Thursday, December 14, 2006

More Bad Interaction Design - University of Vermont

Part something in a continuing series about bad interaction design on university home pages.

OK, more nitpicking. Take a look at the University of Vermont home page. Mouse over the black and white photo. Kewl. It slides over to reveal a story. I don't really have a problem with that, though I wouldn't do it that way.

My problem is elsewhere. Look above the photo, just to the right of "University of Vermont". What does "✓FULL MEDIA" mean? Is it just a piece of system status information? Is it a link?

Ah! When you click on it, it changes to "✓ LOW MEDIA" and the Flash animation is replaced by a static image. "Full Media" really meant "High Bandwidth" and "Low Media" meant "Low Bandwidth". Why didn't they say so?

But what's this? If I click on it again it changes to "✓ TEXT ONLY" and just text is displayed instead of the image.

Cool!!! Or is it?

Not really. Why? Because I really had no idea that it was a link at first. And clicking on it didn't really function as we would expect a checkbox to operate. There is a well-defined and consistent checkbox metaphor on most Operating Systems. Checkboxes are supposed to be checked or unchecked but the options aren't supposed to change. This checkbox violates that model by leaving the box always checked but changing the option. That's wrong. You shouldn't mess with metaphors that people understand.

In addition, I had no idea what the options were. Once I clicked on it, I figured that it was just a toggle between high and low bandwidth. I had no idea that there was a further option. That's poor communication on their part.

How to Fix It
They have a couple of options.
  • Ditch the Flash animation. Stick with the static photos
  • Don't use a checkbox metaphor unless people can see the options and the box is going to function according to the standard metaphor
  • Show all the options. Perhaps moving it to the lower right-hand corner of the photo.
  • Change the words to match familiar terms: "Full Media" to "High Bandwidth", etc.
Moral of the Story
  • Don't use Flash animation unless it really adds something to the content.
  • Don't mess with metaphors people understand. It confuses and frustrates them
  • Don't hide options or people won't know what choices they have
  • Use terminology that people are familiar with

Here's one relatively unobtrusive idea, but certainly not the only - or even best - one. Notice that it uses radio buttons instead of checkboxes to be consistent with standard OS interface widgets.

Where's the Branding?

A good example of bad site branding.

OK, you have five seconds to tell me what school this is. Go!

Come on, folks! You really need to hit people over the head with your branding. Prospective students are going to look at dozens, maybe hundreds of college and university sites. Yours needs to be clearly identified and memorable.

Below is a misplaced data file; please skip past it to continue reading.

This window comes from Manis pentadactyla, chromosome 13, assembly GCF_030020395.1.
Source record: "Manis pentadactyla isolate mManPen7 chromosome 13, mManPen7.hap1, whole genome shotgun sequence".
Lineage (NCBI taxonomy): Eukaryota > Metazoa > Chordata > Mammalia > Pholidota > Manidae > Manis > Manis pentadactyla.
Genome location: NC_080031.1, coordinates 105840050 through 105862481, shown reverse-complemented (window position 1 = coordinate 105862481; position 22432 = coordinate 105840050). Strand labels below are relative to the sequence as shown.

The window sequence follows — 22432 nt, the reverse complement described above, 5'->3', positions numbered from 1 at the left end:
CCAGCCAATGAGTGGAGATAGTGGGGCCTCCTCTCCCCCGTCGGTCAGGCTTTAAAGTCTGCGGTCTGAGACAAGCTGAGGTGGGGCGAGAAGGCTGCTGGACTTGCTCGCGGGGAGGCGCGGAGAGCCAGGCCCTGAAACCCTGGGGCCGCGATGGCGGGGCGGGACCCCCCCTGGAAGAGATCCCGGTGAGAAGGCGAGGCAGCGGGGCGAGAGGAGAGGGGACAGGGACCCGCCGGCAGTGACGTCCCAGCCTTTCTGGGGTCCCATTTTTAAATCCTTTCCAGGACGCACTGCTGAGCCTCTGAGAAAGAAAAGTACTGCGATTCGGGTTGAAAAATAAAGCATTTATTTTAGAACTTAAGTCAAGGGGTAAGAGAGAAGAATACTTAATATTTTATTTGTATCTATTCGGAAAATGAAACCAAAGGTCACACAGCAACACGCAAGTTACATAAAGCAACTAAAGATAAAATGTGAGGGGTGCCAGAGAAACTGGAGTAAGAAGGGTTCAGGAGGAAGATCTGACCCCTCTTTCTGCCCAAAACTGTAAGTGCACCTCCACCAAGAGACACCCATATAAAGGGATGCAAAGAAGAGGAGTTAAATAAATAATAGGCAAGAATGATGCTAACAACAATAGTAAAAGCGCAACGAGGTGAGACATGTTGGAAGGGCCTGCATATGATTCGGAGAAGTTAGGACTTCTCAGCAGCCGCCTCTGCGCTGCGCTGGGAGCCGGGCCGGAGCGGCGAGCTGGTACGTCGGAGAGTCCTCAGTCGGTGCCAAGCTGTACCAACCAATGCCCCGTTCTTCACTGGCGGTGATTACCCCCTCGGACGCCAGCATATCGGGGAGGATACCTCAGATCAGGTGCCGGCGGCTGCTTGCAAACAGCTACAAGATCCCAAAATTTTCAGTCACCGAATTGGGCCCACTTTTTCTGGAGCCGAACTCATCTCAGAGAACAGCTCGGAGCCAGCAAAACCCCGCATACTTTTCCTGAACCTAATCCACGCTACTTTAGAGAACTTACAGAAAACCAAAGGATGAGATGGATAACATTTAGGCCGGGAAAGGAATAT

What school is this? You have five seconds to tell me! didn't need even half a second, because the home page screams the school's name. Or at least, it screams the name of the state the school is in.

MECA is a tiny little school with no where near the name recognition that the University of Wisconsin has. They need to make a greater impression with their name and brand that UWisc does - by far! So why hide their name? Dare I suggest that an artist and not a Web designer designed the site? Perhaps that's unfair, but it wouldn't surprise me.

Cool Home Page Stuff - Student Blogs

A brief discussion of using student blogs on your home page.

On this last day before Christmas break (oh man, do I need it), I thought I'd start a recurring post on cool stuff universities are doing on their home page. This is just my opinion (and as we all know, I don't know jack), so feel free to ignore or deride it. I'm stealing most of this stuff from anyway.

Student Blogs

OK, these are university-sponsored student blogs, and so have some strings attached. Typically, students are compensated and there are often rules about not bashing professors by name or writing in gory details about the underage kegger/orgy that took place Saturday night.

A lot of schools have sponsored student blogs, but not that many feature them on their home page.

The value of sponsored student blogs are several:

  1. Students are blogging anyway, so you might as get involved and have at least a little control over the message.
  2. Prospective students are very tuned into social networking on the web, and getting the direct perspective of other students is highly valuable.
  3. Blogs personalize your Web presence, and can make your site appear more personal, friendly and honest.

The downsides include:

  • Picking the right students with the commitment to post regularly